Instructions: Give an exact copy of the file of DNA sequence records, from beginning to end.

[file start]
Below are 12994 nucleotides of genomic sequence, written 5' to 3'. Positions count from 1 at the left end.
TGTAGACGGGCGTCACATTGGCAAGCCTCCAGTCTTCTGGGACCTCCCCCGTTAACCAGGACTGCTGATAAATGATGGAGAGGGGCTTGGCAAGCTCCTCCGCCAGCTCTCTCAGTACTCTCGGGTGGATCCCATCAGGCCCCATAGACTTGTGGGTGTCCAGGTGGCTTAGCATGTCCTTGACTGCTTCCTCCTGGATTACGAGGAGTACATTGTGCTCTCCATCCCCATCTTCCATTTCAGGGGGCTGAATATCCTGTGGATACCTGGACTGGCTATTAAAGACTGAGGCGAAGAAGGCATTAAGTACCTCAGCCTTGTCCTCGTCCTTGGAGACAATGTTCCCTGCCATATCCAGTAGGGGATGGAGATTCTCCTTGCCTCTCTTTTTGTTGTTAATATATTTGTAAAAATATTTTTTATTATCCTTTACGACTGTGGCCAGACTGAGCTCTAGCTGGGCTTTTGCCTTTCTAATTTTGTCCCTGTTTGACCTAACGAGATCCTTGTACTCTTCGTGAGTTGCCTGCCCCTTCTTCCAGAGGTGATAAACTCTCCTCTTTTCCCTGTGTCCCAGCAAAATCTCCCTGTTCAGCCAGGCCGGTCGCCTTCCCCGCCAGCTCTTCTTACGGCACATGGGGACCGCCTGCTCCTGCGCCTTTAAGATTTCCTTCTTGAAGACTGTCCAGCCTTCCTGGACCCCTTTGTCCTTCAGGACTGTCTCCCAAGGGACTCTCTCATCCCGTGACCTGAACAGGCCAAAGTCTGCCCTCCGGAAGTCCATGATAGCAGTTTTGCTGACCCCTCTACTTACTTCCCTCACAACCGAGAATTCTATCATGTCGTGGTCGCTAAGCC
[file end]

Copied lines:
Below are 12994 nucleotides of genomic sequence, written 5' to 3'. Positions count from 1 at the left end.
TGTAGACGGGCGTCACATTGGCAAGCCTCCAGTCTTCTGGGACCTCCCCCGTTAACCAGGACTGCTGATAAATGATGGAGAGGGGCTTGGCAAGCTCCTCCGCCAGCTCTCTCAGTACTCTCGGGTGGATCCCATCAGGCCCCATAGACTTGTGGGTGTCCAGGTGGCTTAGCATGTCCTTGACTGCTTCCTCCTGGATTACGAGGAGTACATTGTGCTCTCCATCCCCATCTTCCATTTCAGGGGGCTGAATATCCTGTGGATACCTGGACTGGCTATTAAAGACTGAGGCGAAGAAGGCATTAAGTACCTCAGCCTTGTCCTCGTCCTTGGAGACAATGTTCCCTGCCATATCCAGTAGGGGATGGAGATTCTCCTTGCCTCTCTTTTTGTTGTTAATATATTTGTAAAAATATTTTTTATTATCCTTTACGACTGTGGCCAGACTGAGCTCTAGCTGGGCTTTTGCCTTTCTAATTTTGTCCCTGTTTGACCTAACGAGATCCTTGTACTCTTCGTGAGTTGCCTGCCCCTTCTTCCAGAGGTGATAAACTCTCCTCTTTTCCCTGTGTCCCAGCAAAATCTCCCTGTTCAGCCAGGCCGGTCGCCTTCCCCGCCAGCTCTTCTTACGGCACATGGGGACCGCCTGCTCCTGCGCCTTTAAGATTTCCTTCTTGAAGACTGTCCAGCCTTCCTGGACCCCTTTGTCCTTCAGGACTGTCTCCCAAGGGACTCTCTCATCCCGTGACCTGAACAGGCCAAAGTCTGCCCTCCGGAAGTCCATGATAGCAGTTTTGCTGACCCCTCTACTTACTTCCCTCACAACCGAGAATTCTATCATGTCGTGGTCGCTAAGCC